Labour unions may not like it, but it is likely that future mines will operate with a much higher percentage of automated (read “driverless”) vehicles than currently.
Indeed, mining technology slipped into a higher gear this week with the announcement that the first two mines to start moving all their iron ore using remote-control technology just went online in the Pilbara iron ore belt of Western Australia.
Automated trucks at Rio Tinto’s (ASX, NYSE, LON:RIO) Yandicoogina and Nammuldi mines are being controlled through an operations centre in Perth 1,200 kilometres away, according to a weekend post on the Australian Broadcasting Corporation’s site. The iron ore behemoth now has 69 driverless trucks across its Yandicoogina, Nammuldi and Hope Downs 4 mines, states ABC. The trucks run 24/7, every day of the year and each truck is estimated to save around 500 work hours annually.
The ascent of driverless mining vehicles, of course, is not exactly news; it is part of a larger shift towards increased automation in mining. The difference between previous driverless applications and the news on the weekend is that Yandicoogina and Nammuldi will move all their iron ore without the guidance of a human driver.
A brief history: Back in 2011 Mining.com reported on Rio Tinto reaching a deal with Komatsu to buy 150 driverless truck over the next four years. At the time Rio said the vehicles will increase productivity by hauling more material quicker. Three years later, BHP Billiton completed a trial of Caterpillar driverless trucks at its coal mine in New Mexico, and in 2013 started using autonomous haulers on a trial basis at its Jimblebar iron ore mine in the Pilbara.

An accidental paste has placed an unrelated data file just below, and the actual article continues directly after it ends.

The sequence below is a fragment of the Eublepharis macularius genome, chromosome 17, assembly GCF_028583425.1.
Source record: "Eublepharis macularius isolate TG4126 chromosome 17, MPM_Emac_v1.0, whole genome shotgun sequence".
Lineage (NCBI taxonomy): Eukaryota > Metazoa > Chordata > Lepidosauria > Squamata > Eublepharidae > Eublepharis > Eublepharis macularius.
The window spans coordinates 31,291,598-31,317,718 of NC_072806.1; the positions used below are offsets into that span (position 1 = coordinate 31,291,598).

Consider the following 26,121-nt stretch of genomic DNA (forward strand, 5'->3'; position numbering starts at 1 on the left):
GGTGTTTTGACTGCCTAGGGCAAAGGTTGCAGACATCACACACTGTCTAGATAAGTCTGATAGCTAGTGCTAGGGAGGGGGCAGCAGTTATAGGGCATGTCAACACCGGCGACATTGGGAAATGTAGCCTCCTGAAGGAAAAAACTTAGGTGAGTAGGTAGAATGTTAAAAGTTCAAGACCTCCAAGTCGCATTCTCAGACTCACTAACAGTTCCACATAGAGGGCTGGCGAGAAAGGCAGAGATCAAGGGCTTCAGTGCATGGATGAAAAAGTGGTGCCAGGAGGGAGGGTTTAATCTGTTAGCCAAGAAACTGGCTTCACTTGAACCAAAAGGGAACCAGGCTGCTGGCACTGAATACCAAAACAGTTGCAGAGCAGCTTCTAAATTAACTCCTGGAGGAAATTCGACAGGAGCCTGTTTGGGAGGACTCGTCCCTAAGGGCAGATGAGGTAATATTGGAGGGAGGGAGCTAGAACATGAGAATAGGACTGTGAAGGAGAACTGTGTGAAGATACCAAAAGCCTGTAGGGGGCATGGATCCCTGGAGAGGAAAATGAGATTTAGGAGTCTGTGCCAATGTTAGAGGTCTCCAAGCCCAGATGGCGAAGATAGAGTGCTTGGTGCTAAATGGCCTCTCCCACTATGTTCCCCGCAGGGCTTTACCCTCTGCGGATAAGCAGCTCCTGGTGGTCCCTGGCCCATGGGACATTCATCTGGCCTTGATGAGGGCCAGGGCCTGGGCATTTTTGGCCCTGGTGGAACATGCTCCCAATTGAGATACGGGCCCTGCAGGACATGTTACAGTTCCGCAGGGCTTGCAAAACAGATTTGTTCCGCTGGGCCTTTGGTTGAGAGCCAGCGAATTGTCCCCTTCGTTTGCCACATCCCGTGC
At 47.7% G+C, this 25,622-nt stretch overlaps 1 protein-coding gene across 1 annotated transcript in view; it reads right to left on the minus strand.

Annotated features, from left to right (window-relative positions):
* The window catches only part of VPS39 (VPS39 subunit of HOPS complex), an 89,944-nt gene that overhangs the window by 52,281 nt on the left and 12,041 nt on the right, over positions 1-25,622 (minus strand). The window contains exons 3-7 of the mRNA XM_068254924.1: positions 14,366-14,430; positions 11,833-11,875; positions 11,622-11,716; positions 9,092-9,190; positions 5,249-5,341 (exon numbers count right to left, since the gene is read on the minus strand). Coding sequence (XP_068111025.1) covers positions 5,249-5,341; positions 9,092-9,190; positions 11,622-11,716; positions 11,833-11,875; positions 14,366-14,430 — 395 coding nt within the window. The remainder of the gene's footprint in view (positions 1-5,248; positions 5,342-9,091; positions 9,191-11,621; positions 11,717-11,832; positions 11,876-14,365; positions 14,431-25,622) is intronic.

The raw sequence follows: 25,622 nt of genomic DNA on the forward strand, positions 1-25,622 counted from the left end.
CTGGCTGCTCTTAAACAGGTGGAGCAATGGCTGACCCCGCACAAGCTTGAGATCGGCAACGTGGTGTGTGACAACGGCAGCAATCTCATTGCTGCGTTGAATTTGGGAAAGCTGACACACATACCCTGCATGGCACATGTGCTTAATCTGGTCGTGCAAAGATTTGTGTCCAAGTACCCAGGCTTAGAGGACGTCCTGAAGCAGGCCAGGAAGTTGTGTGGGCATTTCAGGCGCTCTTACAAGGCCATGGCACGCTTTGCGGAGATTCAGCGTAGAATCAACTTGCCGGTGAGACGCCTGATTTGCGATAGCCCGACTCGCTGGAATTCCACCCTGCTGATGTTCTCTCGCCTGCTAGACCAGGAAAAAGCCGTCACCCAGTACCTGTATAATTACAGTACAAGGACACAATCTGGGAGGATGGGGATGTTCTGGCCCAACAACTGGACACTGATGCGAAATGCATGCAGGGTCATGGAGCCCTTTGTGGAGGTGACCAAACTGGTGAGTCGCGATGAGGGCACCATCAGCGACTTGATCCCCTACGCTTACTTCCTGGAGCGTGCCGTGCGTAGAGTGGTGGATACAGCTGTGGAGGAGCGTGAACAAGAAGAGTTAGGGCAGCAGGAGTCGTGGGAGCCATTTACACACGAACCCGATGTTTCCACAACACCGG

Fortescue Metals Group (ASX: FMG) has said it has future plans to implement automated trucks at its Solomon mine, also in Western Australia, while Caterpillar (NYSE: CAT), the world’s largest heavy equipment manufacturer, has a complete line of high-tech autonomous mining equipment, including driverless dozers and haulers.
In 2014 when BHP Billiton (NYSE:BHP) opened the Jimblebar iron ore mine, the opening coincided with an announcement that BHP would expand its driverless truck fleet from the six Caterpillar 793F autonomous trucks being trialed at Jimblebar since 2013, with another six to be tested at its neighboring Wheelarra operation.
ABC quotes a mining commentator, Giuliano Sala Tenna from Bell Potter Securities, as saying the shift to driverless is necessary for Australian producers to stay ahead of competition in other countries. “The benefit of technology is the one to many relationship, so you can just have one individual or one full time equivalent doing the job of many people,” he said. Along with cost savings, autonomous technology is also expected to make open-pit operations safer, since the work haul truck operators do can be dangerous and accidents can occur due to fatigue.